Roots of Fear: I used to work in a Pill Mill in Florida


“I used to work in a pill mill in Florida Part One” –

In the last couple months, I started to think about writing more on what makes something horror for me. I think horror can be just as niche a comedy. People’s senses of humor can vary wildly and so can their sense of fear. For some, nature is a terrifying concept. Stories about tornadoes and hurricanes are chilling. I personally don’t click with Man vs. Nature type stories. I feel that the evil needs some form of intelligence for me to be scared of them. Lovecraft’s cosmic horrors live in that space. Large and beyond human comprehension but also thinking and planning. The masked slasher (Jason, Michael Myers, Leatherface) has been a hugely popular horror trope followed by variants (Freddy Krueger most notable). There is an intimacy to that horror. Teens stumbling through dimly lit rooms and the close murder of the blade. But again, that type of horror has never clicked with me. Possibly because of the oversaturation of that genre during my formative years. Jason just isn’t scary anymore. Most of my scares have been coming from literature lately more than film, in particular, short stories.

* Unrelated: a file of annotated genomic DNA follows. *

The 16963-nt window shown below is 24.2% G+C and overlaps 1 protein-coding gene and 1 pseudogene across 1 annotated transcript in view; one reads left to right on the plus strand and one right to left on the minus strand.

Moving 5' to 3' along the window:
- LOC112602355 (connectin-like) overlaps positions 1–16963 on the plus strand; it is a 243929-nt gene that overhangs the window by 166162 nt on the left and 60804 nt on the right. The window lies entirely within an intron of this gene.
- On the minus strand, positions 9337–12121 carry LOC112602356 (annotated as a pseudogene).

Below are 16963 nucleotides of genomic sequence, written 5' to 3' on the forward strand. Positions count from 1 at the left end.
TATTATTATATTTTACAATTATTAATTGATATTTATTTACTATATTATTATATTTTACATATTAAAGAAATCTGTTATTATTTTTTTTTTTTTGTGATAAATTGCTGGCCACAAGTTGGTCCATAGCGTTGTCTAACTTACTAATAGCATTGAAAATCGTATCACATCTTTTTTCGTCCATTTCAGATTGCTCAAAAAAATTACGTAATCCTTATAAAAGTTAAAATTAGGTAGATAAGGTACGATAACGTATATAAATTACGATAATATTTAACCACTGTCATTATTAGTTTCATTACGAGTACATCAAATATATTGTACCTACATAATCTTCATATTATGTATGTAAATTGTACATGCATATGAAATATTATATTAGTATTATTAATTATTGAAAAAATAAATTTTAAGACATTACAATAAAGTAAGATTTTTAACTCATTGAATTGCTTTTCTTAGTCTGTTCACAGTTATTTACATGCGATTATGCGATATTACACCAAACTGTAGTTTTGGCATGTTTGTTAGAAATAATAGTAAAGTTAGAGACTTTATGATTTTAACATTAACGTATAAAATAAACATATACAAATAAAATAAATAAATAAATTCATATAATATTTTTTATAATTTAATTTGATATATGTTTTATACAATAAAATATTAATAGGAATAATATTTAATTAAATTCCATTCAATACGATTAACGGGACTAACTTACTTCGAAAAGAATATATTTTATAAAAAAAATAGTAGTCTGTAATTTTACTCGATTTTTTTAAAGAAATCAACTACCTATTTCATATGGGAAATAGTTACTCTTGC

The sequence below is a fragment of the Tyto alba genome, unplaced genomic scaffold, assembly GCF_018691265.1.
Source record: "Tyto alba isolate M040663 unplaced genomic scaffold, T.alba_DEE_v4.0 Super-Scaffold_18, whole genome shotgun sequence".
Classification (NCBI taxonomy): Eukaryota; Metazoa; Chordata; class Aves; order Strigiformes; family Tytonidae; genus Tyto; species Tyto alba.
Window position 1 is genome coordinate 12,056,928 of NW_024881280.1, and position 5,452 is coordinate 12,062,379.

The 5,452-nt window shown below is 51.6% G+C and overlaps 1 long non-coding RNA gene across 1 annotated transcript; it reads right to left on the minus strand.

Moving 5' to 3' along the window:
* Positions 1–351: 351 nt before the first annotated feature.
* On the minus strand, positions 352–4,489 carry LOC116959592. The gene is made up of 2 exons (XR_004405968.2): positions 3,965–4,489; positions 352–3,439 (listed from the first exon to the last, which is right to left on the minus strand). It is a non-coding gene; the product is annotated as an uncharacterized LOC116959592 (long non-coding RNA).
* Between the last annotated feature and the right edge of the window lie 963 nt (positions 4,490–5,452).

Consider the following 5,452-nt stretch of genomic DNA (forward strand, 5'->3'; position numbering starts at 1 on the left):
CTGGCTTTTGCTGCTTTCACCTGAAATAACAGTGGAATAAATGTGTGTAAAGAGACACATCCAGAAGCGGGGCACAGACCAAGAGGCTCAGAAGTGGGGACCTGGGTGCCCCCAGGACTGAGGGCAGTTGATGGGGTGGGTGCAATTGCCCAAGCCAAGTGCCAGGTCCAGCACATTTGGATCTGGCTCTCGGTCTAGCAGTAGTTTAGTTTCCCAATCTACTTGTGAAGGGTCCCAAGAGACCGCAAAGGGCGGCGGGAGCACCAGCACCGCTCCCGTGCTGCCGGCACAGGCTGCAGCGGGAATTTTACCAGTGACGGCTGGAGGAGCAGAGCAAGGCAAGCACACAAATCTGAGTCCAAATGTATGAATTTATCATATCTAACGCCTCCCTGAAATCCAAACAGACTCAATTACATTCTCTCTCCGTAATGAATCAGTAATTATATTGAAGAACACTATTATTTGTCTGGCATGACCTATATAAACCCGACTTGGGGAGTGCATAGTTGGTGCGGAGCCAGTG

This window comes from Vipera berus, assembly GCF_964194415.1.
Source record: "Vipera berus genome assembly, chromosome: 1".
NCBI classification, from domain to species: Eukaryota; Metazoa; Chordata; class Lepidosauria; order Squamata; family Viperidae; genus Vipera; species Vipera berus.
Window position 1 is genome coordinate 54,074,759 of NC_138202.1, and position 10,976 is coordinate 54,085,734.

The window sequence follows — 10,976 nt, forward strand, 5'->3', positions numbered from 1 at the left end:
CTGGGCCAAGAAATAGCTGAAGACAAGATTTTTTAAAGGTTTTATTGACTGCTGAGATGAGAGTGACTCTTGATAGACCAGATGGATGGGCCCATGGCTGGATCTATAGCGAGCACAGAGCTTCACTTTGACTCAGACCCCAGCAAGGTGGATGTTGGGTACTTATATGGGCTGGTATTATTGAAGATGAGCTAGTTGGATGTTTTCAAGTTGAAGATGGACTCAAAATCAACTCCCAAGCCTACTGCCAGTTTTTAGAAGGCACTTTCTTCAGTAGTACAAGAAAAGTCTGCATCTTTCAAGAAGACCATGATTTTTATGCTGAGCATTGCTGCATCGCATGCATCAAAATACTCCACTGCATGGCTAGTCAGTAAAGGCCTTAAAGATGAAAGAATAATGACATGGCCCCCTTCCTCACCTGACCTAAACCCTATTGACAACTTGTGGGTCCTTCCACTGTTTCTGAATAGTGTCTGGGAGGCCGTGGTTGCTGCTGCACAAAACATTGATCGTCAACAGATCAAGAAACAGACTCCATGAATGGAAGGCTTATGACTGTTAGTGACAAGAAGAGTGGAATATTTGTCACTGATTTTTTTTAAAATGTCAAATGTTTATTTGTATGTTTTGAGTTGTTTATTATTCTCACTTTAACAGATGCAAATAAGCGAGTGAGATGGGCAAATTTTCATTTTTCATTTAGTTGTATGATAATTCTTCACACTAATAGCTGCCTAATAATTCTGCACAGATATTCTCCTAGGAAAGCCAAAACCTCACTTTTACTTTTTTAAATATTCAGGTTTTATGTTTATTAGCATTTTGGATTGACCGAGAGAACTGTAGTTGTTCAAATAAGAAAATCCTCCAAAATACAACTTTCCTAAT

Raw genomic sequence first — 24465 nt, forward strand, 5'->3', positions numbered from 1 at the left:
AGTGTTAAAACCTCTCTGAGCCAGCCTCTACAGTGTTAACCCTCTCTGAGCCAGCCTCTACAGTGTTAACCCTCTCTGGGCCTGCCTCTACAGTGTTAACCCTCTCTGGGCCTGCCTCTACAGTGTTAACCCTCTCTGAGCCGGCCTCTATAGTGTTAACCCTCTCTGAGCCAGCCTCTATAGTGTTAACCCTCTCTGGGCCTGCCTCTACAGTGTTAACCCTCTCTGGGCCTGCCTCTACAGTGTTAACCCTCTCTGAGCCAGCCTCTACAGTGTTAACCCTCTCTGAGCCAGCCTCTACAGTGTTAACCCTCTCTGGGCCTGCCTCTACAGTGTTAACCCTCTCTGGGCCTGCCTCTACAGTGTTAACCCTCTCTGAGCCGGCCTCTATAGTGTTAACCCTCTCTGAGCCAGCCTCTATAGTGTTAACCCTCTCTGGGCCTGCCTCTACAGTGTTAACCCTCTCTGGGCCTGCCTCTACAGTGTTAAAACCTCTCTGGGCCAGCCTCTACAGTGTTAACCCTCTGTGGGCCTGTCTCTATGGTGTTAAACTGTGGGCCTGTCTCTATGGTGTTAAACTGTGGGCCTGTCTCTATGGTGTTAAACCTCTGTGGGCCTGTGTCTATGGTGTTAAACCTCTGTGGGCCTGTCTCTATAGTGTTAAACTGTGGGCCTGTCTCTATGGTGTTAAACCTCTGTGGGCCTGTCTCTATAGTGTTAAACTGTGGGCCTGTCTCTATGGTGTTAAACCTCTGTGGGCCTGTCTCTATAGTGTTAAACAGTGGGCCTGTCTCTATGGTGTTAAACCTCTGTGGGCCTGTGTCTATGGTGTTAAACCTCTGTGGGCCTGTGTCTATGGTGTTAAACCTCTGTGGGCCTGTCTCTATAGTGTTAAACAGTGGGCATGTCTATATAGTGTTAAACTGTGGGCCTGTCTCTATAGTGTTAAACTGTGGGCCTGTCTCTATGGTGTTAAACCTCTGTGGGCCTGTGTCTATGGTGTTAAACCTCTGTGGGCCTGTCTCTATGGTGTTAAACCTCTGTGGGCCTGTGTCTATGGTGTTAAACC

For this first installment, I’d like to look at a recent series on Reddit’s NoSleep titled “I used to work at a pill mill in Florida.” If you are unfamiliar with this particular subreddit, it is a wonderful place to find original, creative horror writing that takes advantage of the format of the internet. I’ve seen some incredibly ambitious serialized horror that used comment threads to expand the story beyond the original post. The story we’ll be talking about is a little more traditional, though the author has maintained the facade in the comment threads.

In Pill Mill, we’re introduced to Wilks, the narrator, who is going back to tell about escaping a job at a seedy pill distribution center where Xanax, Roxicodone, and more were handed out like candy. There is also a cloud of evil over the business and others like it in the area. Haunting figures stalk the lobbies and parking lots. Money has to be moved from the mill to a drop off in an abandoned schoolhouse where ragged teenagers stand just beyond the shadows. The story feels like a pillbilly Scarface with creeping horror, so it is a very unique tale of fear, to say the least.